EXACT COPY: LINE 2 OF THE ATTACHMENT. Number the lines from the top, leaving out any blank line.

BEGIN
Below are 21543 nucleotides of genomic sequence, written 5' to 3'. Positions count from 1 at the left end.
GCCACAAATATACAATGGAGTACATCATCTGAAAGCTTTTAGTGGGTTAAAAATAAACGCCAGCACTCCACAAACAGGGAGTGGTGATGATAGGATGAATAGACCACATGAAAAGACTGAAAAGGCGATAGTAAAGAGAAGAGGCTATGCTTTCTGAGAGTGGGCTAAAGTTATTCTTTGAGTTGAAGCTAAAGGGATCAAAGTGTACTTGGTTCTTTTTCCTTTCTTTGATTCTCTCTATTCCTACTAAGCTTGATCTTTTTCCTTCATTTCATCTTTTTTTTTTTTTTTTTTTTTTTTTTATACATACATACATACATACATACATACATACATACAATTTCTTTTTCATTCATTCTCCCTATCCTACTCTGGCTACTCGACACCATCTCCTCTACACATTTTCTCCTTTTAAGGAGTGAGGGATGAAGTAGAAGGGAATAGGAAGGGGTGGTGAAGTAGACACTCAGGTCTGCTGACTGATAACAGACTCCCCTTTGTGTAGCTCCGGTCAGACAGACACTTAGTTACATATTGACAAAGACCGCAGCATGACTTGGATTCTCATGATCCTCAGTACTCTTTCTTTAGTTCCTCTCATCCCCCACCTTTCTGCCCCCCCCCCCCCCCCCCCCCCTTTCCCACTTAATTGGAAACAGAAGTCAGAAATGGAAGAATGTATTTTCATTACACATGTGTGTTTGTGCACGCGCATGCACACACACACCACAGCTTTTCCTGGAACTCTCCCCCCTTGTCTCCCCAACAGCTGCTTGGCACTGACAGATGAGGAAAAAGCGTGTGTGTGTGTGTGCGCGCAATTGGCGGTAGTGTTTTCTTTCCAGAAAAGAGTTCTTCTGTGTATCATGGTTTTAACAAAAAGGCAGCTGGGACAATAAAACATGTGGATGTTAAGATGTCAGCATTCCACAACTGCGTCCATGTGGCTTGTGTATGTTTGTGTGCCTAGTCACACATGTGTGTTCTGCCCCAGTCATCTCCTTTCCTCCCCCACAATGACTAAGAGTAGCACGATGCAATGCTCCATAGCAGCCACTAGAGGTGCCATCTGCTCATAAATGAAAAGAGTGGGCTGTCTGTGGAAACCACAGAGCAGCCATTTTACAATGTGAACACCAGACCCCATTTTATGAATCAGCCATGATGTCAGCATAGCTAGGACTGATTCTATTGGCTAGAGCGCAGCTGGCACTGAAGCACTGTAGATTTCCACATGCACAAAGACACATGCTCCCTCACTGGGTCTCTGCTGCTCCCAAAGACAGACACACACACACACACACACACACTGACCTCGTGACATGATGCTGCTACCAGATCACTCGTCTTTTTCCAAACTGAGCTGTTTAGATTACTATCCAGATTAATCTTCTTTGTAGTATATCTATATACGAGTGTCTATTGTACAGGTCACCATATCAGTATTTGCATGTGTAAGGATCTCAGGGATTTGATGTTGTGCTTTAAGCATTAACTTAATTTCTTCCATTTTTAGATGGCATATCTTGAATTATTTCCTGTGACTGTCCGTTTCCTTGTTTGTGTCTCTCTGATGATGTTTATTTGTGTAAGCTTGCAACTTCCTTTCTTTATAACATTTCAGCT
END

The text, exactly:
GCCACAAATATACAATGGAGTACATCATCTGAAAGCTTTTAGTGGGTTAAAAATAAACGCCAGCACTCCACAAACAGGGAGTGGTGATGATAGGATGAATAGACCACATGAAAAGACTGAAAAGGCGATAGTAAAGAGAAGAGGCTATGCTTTCTGAGAGTGGGCTAAAGTTATTCTTTGAGTTGAAGCTAAAGGGATCAAAGTGTACTTGGTTCTTTTTCCTTTCTTTGATTCTCTCTATTCCTACTAAGCTTGATCTTTTTCCTTCATTTCATCTTTTTTTTTTTTTTTTTTTTTTTTTTATACATACATACATACATACATACATACATACATACAATTTCTTTTTCATTCATTCTCCCTATCCTACTCTGGCTACTCGACACCATCTCCTCTACACATTTTCTCCTTTTAAGGAGTGAGGGATGAAGTAGAAGGGAATAGGAAGGGGTGGTGAAGTAGACACTCAGGTCTGCTGACTGATAACAGACTCCCCTTTGTGTAGCTCCGGTCAGACAGACACTTAGTTACATATTGACAAAGACCGCAGCATGACTTGGATTCTCATGATCCTCAGTACTCTTTCTTTAGTTCCTCTCATCCCCCACCTTTCTGCCCCCCCCCCCCCCCCCCCCCCTTTCCCACTTAATTGGAAACAGAAGTCAGAAATGGAAGAATGTATTTTCATTACACATGTGTGTTTGTGCACGCGCATGCACACACACACCACAGCTTTTCCTGGAACTCTCCCCCCTTGTCTCCCCAACAGCTGCTTGGCACTGACAGATGAGGAAAAAGCGTGTGTGTGTGTGTGCGCGCAATTGGCGGTAGTGTTTTCTTTCCAGAAAAGAGTTCTTCTGTGTATCATGGTTTTAACAAAAAGGCAGCTGGGACAATAAAACATGTGGATGTTAAGATGTCAGCATTCCACAACTGCGTCCATGTGGCTTGTGTATGTTTGTGTGCCTAGTCACACATGTGTGTTCTGCCCCAGTCATCTCCTTTCCTCCCCCACAATGACTAAGAGTAGCACGATGCAATGCTCCATAGCAGCCACTAGAGGTGCCATCTGCTCATAAATGAAAAGAGTGGGCTGTCTGTGGAAACCACAGAGCAGCCATTTTACAATGTGAACACCAGACCCCATTTTATGAATCAGCCATGATGTCAGCATAGCTAGGACTGATTCTATTGGCTAGAGCGCAGCTGGCACTGAAGCACTGTAGATTTCCACATGCACAAAGACACATGCTCCCTCACTGGGTCTCTGCTGCTCCCAAAGACAGACACACACACACACACACACACACTGACCTCGTGACATGATGCTGCTACCAGATCACTCGTCTTTTTCCAAACTGAGCTGTTTAGATTACTATCCAGATTAATCTTCTTTGTAGTATATCTATATACGAGTGTCTATTGTACAGGTCACCATATCAGTATTTGCATGTGTAAGGATCTCAGGGATTTGATGTTGTGCTTTAAGCATTAACTTAATTTCTTCCATTTTTAGATGGCATATCTTGAATTATTTCCTGTGACTGTCCGTTTCCTTGTTTGTGTCTCTCTGATGATGTTTATTTGTGTAAGCTTGCAACTTCCTTTCTTTATAACATTTCAGCT